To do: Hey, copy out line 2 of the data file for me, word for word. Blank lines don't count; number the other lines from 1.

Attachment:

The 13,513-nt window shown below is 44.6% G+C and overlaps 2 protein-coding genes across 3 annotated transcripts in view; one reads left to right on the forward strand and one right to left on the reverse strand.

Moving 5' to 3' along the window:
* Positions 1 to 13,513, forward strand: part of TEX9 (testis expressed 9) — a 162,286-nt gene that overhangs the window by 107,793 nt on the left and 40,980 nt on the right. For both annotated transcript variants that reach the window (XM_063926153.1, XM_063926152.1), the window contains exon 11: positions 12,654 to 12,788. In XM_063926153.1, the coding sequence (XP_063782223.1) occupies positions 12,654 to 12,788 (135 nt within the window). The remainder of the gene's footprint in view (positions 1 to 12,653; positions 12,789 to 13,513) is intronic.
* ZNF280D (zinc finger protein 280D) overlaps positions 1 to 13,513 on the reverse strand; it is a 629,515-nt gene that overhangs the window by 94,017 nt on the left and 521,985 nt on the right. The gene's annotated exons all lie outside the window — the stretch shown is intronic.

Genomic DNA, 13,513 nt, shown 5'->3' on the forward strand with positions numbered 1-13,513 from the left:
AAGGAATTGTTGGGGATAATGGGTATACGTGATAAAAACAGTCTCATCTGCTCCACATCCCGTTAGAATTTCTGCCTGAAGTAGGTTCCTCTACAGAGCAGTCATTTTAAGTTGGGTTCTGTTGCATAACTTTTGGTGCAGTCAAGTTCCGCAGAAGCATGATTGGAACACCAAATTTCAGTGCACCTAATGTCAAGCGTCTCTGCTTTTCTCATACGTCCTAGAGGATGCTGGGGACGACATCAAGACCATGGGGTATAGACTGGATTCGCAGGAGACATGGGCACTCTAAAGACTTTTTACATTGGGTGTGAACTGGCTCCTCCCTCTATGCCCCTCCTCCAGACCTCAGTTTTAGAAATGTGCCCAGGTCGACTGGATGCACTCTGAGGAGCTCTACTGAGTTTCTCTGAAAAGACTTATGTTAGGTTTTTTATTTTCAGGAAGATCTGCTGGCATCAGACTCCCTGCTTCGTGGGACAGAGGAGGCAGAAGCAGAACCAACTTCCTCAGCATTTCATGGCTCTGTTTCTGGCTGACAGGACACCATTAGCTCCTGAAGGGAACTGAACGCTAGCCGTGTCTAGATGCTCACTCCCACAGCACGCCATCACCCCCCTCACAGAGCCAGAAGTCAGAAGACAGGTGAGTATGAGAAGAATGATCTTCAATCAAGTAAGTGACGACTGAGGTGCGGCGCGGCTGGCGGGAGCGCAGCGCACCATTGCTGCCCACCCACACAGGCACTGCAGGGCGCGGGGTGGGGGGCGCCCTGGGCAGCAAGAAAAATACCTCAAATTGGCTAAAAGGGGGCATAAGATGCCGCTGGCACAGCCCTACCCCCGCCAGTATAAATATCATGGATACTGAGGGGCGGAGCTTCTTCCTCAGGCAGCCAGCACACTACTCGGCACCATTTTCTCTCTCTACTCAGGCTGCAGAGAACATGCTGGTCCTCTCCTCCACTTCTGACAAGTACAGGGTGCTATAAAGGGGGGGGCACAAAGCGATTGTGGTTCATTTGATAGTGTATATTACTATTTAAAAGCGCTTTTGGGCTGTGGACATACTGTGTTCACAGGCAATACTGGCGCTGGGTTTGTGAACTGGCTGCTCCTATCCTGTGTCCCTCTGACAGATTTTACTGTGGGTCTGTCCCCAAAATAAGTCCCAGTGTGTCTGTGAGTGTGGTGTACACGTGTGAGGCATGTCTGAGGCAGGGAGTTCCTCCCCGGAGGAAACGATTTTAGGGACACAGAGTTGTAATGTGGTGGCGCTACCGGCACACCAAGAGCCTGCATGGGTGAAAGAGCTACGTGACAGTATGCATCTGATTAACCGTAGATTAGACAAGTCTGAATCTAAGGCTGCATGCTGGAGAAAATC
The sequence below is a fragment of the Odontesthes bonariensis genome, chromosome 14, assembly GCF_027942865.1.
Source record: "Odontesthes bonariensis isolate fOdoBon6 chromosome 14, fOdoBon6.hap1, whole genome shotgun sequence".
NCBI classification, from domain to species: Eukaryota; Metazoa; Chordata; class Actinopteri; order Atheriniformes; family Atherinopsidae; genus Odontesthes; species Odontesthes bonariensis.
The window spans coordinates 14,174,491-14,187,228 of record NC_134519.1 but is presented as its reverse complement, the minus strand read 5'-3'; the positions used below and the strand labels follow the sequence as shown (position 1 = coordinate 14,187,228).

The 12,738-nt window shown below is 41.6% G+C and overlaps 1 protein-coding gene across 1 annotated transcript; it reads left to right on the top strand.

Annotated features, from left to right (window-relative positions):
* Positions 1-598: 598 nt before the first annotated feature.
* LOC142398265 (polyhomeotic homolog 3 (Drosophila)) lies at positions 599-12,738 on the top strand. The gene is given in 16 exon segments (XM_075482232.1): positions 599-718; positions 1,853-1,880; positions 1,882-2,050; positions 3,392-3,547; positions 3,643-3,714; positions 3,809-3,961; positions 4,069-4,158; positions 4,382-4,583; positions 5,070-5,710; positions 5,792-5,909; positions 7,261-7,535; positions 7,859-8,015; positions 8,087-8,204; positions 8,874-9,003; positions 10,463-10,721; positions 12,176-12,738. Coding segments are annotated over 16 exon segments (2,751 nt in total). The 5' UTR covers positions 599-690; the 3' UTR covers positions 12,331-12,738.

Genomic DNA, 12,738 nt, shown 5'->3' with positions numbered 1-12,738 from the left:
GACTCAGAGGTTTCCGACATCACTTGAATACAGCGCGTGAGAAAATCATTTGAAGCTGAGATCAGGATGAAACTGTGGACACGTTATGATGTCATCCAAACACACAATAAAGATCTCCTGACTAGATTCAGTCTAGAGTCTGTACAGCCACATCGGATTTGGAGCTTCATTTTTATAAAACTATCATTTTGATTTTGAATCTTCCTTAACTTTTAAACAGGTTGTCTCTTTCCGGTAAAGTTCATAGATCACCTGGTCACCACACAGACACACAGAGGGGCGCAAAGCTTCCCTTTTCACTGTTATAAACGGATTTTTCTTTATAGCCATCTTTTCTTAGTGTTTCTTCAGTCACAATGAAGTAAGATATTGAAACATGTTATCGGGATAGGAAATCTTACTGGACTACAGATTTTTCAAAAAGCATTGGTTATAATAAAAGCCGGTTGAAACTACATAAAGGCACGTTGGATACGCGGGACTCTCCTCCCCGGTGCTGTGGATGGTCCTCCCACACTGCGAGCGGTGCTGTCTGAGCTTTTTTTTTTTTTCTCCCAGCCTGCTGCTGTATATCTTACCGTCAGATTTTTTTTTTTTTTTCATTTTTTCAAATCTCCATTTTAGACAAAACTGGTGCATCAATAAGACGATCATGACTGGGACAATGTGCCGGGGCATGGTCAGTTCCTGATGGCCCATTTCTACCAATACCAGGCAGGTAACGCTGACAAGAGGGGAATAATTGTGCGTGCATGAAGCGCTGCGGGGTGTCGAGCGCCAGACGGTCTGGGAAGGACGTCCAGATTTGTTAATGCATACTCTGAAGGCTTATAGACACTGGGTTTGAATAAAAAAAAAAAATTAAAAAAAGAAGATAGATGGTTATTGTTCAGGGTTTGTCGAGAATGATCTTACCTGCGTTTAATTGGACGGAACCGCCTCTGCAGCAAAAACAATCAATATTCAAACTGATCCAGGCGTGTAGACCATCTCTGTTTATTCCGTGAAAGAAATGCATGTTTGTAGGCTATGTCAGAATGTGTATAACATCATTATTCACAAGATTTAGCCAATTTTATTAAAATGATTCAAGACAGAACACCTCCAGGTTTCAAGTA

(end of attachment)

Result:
Moving 5' to 3' along the window: